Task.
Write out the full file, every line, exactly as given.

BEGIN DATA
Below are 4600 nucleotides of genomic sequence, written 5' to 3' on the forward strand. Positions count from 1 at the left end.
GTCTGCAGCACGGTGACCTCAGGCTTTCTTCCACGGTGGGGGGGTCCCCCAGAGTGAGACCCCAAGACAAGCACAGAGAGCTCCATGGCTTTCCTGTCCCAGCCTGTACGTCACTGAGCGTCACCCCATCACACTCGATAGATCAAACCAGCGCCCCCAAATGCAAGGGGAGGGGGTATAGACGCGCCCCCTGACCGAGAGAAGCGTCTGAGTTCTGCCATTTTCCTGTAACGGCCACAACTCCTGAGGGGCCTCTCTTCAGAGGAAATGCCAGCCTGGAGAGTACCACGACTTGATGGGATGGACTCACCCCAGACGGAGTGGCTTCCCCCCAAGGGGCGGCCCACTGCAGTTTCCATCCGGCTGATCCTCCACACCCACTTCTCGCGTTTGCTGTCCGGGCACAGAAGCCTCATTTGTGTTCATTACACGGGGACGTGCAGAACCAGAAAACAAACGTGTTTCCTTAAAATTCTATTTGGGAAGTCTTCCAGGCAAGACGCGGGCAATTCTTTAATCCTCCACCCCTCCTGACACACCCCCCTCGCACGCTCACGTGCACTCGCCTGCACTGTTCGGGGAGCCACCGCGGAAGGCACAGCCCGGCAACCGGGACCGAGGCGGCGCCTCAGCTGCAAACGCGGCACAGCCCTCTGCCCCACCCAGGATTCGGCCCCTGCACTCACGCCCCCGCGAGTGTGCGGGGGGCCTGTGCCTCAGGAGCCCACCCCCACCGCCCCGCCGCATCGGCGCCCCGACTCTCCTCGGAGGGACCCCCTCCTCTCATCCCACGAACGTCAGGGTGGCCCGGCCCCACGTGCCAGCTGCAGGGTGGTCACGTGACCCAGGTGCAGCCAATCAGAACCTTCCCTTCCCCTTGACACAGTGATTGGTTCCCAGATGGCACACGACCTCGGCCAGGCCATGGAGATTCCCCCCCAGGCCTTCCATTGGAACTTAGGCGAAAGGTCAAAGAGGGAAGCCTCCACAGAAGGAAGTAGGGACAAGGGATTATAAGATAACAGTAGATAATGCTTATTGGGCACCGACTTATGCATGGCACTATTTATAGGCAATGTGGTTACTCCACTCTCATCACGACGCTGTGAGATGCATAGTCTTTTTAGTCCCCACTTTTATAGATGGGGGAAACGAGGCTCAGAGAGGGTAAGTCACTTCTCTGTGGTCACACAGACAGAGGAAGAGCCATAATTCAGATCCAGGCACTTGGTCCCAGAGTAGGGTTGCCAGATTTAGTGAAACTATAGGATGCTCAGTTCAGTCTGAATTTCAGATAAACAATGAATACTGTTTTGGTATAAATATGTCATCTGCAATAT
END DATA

Below are 4600 nucleotides of genomic sequence, written 5' to 3' on the forward strand. Positions count from 1 at the left end.
GTCTGCAGCACGGTGACCTCAGGCTTTCTTCCACGGTGGGGGGGTCCCCCAGAGTGAGACCCCAAGACAAGCACAGAGAGCTCCATGGCTTTCCTGTCCCAGCCTGTACGTCACTGAGCGTCACCCCATCACACTCGATAGATCAAACCAGCGCCCCCAAATGCAAGGGGAGGGGGTATAGACGCGCCCCCTGACCGAGAGAAGCGTCTGAGTTCTGCCATTTTCCTGTAACGGCCACAACTCCTGAGGGGCCTCTCTTCAGAGGAAATGCCAGCCTGGAGAGTACCACGACTTGATGGGATGGACTCACCCCAGACGGAGTGGCTTCCCCCCAAGGGGCGGCCCACTGCAGTTTCCATCCGGCTGATCCTCCACACCCACTTCTCGCGTTTGCTGTCCGGGCACAGAAGCCTCATTTGTGTTCATTACACGGGGACGTGCAGAACCAGAAAACAAACGTGTTTCCTTAAAATTCTATTTGGGAAGTCTTCCAGGCAAGACGCGGGCAATTCTTTAATCCTCCACCCCTCCTGACACACCCCCCTCGCACGCTCACGTGCACTCGCCTGCACTGTTCGGGGAGCCACCGCGGAAGGCACAGCCCGGCAACCGGGACCGAGGCGGCGCCTCAGCTGCAAACGCGGCACAGCCCTCTGCCCCACCCAGGATTCGGCCCCTGCACTCACGCCCCCGCGAGTGTGCGGGGGGCCTGTGCCTCAGGAGCCCACCCCCACCGCCCCGCCGCATCGGCGCCCCGACTCTCCTCGGAGGGACCCCCTCCTCTCATCCCACGAACGTCAGGGTGGCCCGGCCCCACGTGCCAGCTGCAGGGTGGTCACGTGACCCAGGTGCAGCCAATCAGAACCTTCCCTTCCCCTTGACACAGTGATTGGTTCCCAGATGGCACACGACCTCGGCCAGGCCATGGAGATTCCCCCCCAGGCCTTCCATTGGAACTTAGGCGAAAGGTCAAAGAGGGAAGCCTCCACAGAAGGAAGTAGGGACAAGGGATTATAAGATAACAGTAGATAATGCTTATTGGGCACCGACTTATGCATGGCACTATTTATAGGCAATGTGGTTACTCCACTCTCATCACGACGCTGTGAGATGCATAGTCTTTTTAGTCCCCACTTTTATAGATGGGGGAAACGAGGCTCAGAGAGGGTAAGTCACTTCTCTGTGGTCACACAGACAGAGGAAGAGCCATAATTCAGATCCAGGCACTTGGTCCCAGAGTAGGGTTGCCAGATTTAGTGAAACTATAGGATGCTCAGTTCAGTCTGAATTTCAGATAAACAATGAATACTGTTTTGGTATAAATATGTCATCTGCAATAT